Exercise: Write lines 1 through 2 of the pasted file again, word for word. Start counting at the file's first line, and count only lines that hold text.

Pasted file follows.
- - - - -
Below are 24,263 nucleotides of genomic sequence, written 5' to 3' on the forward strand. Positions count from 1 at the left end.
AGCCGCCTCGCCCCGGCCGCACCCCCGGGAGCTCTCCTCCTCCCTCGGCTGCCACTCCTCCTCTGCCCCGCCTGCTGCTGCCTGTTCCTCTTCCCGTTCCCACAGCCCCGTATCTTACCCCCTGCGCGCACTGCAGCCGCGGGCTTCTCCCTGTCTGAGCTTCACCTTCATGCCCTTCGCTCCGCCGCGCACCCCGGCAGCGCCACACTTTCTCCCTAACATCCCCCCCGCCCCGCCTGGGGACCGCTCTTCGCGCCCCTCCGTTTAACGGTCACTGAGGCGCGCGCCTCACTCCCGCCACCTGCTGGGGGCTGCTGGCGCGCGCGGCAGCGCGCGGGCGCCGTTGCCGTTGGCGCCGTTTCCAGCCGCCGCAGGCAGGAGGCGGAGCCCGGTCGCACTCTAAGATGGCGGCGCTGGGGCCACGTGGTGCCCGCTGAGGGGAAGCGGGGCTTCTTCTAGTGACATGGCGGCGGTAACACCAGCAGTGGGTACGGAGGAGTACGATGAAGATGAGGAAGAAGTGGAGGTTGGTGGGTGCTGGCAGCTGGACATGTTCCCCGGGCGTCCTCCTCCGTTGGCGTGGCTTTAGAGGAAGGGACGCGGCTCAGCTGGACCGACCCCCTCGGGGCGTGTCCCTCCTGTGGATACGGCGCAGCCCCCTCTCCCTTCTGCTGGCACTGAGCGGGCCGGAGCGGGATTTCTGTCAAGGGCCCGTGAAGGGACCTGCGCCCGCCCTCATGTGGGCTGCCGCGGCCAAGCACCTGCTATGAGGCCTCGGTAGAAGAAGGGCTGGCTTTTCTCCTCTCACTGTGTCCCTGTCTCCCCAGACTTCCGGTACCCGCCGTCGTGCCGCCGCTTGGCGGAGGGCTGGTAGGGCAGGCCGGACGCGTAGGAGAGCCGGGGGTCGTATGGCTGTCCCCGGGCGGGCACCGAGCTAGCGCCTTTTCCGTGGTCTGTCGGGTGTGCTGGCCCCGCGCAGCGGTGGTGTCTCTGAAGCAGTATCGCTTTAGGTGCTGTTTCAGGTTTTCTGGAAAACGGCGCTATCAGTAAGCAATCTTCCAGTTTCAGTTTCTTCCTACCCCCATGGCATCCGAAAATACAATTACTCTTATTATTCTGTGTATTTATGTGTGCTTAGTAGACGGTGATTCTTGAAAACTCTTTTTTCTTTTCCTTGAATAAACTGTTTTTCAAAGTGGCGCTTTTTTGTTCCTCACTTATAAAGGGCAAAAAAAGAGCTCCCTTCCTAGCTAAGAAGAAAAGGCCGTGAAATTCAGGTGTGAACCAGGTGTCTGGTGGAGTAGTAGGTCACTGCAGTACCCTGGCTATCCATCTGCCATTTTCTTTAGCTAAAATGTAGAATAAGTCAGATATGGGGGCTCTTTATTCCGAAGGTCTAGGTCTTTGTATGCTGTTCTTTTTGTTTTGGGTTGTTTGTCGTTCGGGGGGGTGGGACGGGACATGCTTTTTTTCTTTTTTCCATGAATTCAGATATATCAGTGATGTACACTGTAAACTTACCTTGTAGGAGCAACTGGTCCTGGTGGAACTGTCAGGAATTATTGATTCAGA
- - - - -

Below are 24,263 nucleotides of genomic sequence, written 5' to 3' on the forward strand. Positions count from 1 at the left end.
AGCCGCCTCGCCCCGGCCGCACCCCCGGGAGCTCTCCTCCTCCCTCGGCTGCCACTCCTCCTCTGCCCCGCCTGCTGCTGCCTGTTCCTCTTCCCGTTCCCACAGCCCCGTATCTTACCCCCTGCGCGCACTGCAGCCGCGGGCTTCTCCCTGTCTGAGCTTCACCTTCATGCCCTTCGCTCCGCCGCGCACCCCGGCAGCGCCACACTTTCTCCCTAACATCCCCCCCGCCCCGCCTGGGGACCGCTCTTCGCGCCCCTCCGTTTAACGGTCACTGAGGCGCGCGCCTCACTCCCGCCACCTGCTGGGGGCTGCTGGCGCGCGCGGCAGCGCGCGGGCGCCGTTGCCGTTGGCGCCGTTTCCAGCCGCCGCAGGCAGGAGGCGGAGCCCGGTCGCACTCTAAGATGGCGGCGCTGGGGCCACGTGGTGCCCGCTGAGGGGAAGCGGGGCTTCTTCTAGTGACATGGCGGCGGTAACACCAGCAGTGGGTACGGAGGAGTACGATGAAGATGAGGAAGAAGTGGAGGTTGGTGGGTGCTGGCAGCTGGACATGTTCCCCGGGCGTCCTCCTCCGTTGGCGTGGCTTTAGAGGAAGGGACGCGGCTCAGCTGGACCGACCCCCTCGGGGCGTGTCCCTCCTGTGGATACGGCGCAGCCCCCTCTCCCTTCTGCTGGCACTGAGCGGGCCGGAGCGGGATTTCTGTCAAGGGCCCGTGAAGGGACCTGCGCCCGCCCTCATGTGGGCTGCCGCGGCCAAGCACCTGCTATGAGGCCTCGGTAGAAGAAGGGCTGGCTTTTCTCCTCTCACTGTGTCCCTGTCTCCCCAGACTTCCGGTACCCGCCGTCGTGCCGCCGCTTGGCGGAGGGCTGGTAGGGCAGGCCGGACGCGTAGGAGAGCCGGGGGTCGTATGGCTGTCCCCGGGCGGGCACCGAGCTAGCGCCTTTTCCGTGGTCTGTCGGGTGTGCTGGCCCCGCGCAGCGGTGGTGTCTCTGAAGCAGTATCGCTTTAGGTGCTGTTTCAGGTTTTCTGGAAAACGGCGCTATCAGTAAGCAATCTTCCAGTTTCAGTTTCTTCCTACCCCCATGGCATCCGAAAATACAATTACTCTTATTATTCTGTGTATTTATGTGTGCTTAGTAGACGGTGATTCTTGAAAACTCTTTTTTCTTTTCCTTGAATAAACTGTTTTTCAAAGTGGCGCTTTTTTGTTCCTCACTTATAAAGGGCAAAAAAAGAGCTCCCTTCCTAGCTAAGAAGAAAAGGCCGTGAAATTCAGGTGTGAACCAGGTGTCTGGTGGAGTAGTAGGTCACTGCAGTACCCTGGCTATCCATCTGCCATTTTCTTTAGCTAAAATGTAGAATAAGTCAGATATGGGGGCTCTTTATTCCGAAGGTCTAGGTCTTTGTATGCTGTTCTTTTTGTTTTGGGTTGTTTGTCGTTCGGGGGGGTGGGACGGGACATGCTTTTTTTCTTTTTTCCATGAATTCAGATATATCAGTGATGTACACTGTAAACTTACCTTGTAGGAGCAACTGGTCCTGGTGGAACTGTCAGGAATTATTGATTCAGA